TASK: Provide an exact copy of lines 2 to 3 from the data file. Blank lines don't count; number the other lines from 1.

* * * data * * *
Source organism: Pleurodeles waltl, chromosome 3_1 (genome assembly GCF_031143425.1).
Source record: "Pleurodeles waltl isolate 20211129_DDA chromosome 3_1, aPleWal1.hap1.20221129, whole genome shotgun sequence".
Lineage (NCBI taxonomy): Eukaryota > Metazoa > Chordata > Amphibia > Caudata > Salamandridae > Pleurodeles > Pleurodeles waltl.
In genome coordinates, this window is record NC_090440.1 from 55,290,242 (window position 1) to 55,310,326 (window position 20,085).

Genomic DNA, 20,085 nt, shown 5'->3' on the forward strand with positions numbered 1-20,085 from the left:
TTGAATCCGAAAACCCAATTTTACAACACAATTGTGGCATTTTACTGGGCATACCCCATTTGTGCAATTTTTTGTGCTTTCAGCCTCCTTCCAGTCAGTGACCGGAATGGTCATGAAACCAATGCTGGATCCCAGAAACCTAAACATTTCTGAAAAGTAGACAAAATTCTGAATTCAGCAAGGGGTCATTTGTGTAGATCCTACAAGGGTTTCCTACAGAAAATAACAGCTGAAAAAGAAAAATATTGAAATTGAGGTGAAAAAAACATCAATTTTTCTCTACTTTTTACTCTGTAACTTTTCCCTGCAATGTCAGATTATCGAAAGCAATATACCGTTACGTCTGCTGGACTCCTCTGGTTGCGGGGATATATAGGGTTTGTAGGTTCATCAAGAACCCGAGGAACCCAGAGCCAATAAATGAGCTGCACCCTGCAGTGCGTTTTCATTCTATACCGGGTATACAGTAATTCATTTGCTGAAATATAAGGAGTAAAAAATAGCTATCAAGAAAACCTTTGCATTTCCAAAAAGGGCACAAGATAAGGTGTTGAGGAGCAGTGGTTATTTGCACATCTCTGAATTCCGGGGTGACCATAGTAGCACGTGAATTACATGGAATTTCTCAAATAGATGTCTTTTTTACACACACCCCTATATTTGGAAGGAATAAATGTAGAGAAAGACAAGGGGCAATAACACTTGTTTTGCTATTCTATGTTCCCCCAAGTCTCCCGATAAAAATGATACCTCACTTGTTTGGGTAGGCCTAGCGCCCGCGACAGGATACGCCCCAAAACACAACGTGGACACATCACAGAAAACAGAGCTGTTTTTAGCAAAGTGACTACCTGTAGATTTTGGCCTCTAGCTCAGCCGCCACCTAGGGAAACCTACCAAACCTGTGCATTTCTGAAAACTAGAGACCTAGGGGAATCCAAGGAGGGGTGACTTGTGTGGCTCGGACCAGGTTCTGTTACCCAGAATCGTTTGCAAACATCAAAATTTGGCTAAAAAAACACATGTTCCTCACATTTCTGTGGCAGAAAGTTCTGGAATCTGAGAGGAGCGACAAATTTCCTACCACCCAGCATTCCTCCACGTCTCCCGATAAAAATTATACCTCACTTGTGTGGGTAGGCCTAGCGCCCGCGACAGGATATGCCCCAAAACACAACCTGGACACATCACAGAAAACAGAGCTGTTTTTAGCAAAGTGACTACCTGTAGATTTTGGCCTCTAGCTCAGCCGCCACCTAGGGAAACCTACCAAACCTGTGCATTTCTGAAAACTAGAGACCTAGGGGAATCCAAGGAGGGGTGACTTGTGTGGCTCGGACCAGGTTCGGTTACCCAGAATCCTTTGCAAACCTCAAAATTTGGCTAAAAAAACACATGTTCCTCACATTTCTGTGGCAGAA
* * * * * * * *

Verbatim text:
Source record: "Pleurodeles waltl isolate 20211129_DDA chromosome 3_1, aPleWal1.hap1.20221129, whole genome shotgun sequence".
Lineage (NCBI taxonomy): Eukaryota > Metazoa > Chordata > Amphibia > Caudata > Salamandridae > Pleurodeles > Pleurodeles waltl.